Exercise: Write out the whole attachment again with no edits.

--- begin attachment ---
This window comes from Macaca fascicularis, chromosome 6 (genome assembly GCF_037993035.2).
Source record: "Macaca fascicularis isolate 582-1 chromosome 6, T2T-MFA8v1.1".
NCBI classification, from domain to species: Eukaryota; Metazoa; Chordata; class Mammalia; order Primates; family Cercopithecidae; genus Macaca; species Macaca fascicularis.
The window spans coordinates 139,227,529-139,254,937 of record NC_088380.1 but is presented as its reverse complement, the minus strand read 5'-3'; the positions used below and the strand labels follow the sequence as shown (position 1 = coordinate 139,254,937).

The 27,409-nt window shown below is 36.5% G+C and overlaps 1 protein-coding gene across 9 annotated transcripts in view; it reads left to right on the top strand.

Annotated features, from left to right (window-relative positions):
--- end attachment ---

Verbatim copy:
This window comes from Macaca fascicularis, chromosome 6 (genome assembly GCF_037993035.2).
Source record: "Macaca fascicularis isolate 582-1 chromosome 6, T2T-MFA8v1.1".
NCBI classification, from domain to species: Eukaryota; Metazoa; Chordata; class Mammalia; order Primates; family Cercopithecidae; genus Macaca; species Macaca fascicularis.
The window spans coordinates 139,227,529-139,254,937 of record NC_088380.1 but is presented as its reverse complement, the minus strand read 5'-3'; the positions used below and the strand labels follow the sequence as shown (position 1 = coordinate 139,254,937).

The 27,409-nt window shown below is 36.5% G+C and overlaps 1 protein-coding gene across 9 annotated transcripts in view; it reads left to right on the top strand.

Annotated features, from left to right (window-relative positions):